Dockworkers Win in Oakland
Million Worker March Called for Oct. 16
Civil Liberties Victory in Oakland Courts: All Charges Dropped Against Port Antiwar Protesters; Longshoremen Plan Mass March on Washington
by Jack Heyman
This article first appeared in CounterPunch magazine for May 12, 2004. It has been edited for Labor Standard. Jack Heyman is business agent for Local 10 of the International Longshore and Warehouse Union (ILWU) in San Francisco. He was the longshore union official arrested during the antiwar demonstration in the port of Oakland on April 7, 2003. He has been active in ILWU solidarity actions since the militant 1984 anti-apartheid action in San Francisco. For more information click here.
“This is a victory we’re all gonna celebrate!” exclaimed Charles Braves, deacon of the predominantly Black longshore workers local in Charleston, South Carolina. He was talking about the April 22 court decision by the Alameda County District Attorney’s office to drop all the bogus charges against antiwar protesters and a longshore union official arrested after being attacked by riot-clad police in the port of Oakland a year ago.
The Charleston longshoremen, themselves the victims of a police attack in their port, had participated in one of several rallies held between the headquarters of the Oakland Police Department (OPD) and the Alameda County Superior Courthouse. The Bay Area protest rallies, crammed in between the police building and the courthouse, had become both a metaphor for and a test of civil liberties in America since 9/11.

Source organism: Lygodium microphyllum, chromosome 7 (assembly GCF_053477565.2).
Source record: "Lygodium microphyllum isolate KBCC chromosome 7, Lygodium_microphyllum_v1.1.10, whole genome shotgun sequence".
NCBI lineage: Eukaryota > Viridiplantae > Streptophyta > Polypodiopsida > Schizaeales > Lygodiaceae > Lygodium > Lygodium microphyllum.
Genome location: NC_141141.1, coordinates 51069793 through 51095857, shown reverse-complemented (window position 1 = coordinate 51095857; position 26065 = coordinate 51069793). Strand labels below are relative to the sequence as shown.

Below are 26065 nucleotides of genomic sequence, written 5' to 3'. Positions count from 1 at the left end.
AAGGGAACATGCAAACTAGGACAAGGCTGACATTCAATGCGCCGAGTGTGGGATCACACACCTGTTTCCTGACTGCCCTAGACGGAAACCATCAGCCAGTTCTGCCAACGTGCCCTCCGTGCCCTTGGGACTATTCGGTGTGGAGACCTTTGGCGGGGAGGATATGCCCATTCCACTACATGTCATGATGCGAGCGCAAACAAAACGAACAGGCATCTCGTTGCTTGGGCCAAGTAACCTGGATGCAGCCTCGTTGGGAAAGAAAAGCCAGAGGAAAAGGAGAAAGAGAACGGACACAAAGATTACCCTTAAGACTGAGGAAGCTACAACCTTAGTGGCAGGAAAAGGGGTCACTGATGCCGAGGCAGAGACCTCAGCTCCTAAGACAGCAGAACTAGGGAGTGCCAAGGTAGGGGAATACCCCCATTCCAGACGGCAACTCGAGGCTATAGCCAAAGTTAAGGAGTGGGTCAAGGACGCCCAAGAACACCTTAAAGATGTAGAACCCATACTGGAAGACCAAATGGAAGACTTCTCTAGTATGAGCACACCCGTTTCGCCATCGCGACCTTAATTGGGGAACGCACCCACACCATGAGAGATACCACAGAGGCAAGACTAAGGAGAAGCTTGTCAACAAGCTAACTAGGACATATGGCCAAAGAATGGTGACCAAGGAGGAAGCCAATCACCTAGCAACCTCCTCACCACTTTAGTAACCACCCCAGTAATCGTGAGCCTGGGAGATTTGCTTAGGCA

The day after the police attack in the port of Oakland, the New York Times (April 8, 2003) quoted OPD Chief Richard Word as saying that police dispersed the crowd at the behest of the maritime companies. American President Lines (APL) and Stevedoring Services of America (SSA) were being picketed for war-profiteering. SSA, a hostile anti-union outfit, received a “no bid” contract by Bush to run the Iraqi port of Umm Qasr. Maritime employers had even admitted that they met with the police and the Port Commission three days before the April 7 demonstration to discuss how to handle the protest. The California Anti-Terrorism Information Center, the state’s anti-terrorist agency, “warned” police that they could expect violence from the protesters. This was not so much a “police riot” as it was a planned police attack. The Department of Homeland Security paid Oakland police nearly half a million dollars for their “services.”
The District Attorney’s bogus charges against the defendants were filed nearly two months after the police attack and only when the authorities learned that a press conference was being called to announce a civil suit against the OPD, with the lead plaintiff being the longshore union, ILWU Local 10. Many of the nearly 50 people injured by the April 7 police attack were shot in the back, including 9 longshoremen on their way to work. Several required hospital emergency room treatment. One hitch: the police were not allowing ambulances for protesters in the port area. It was beyond the classic case of blaming the victim for the crime: now, unconscionably, the victims had to suffer until medical attention could be found. Even the United Nations, which sanctioned the U.S. war against North Korea, and later, Vietnam and NATO’s war in Yugoslavia, cited the Oakland police violence against antiwar activists as a “human rights” violation.
Role of Democrat Mayor Jerry Brown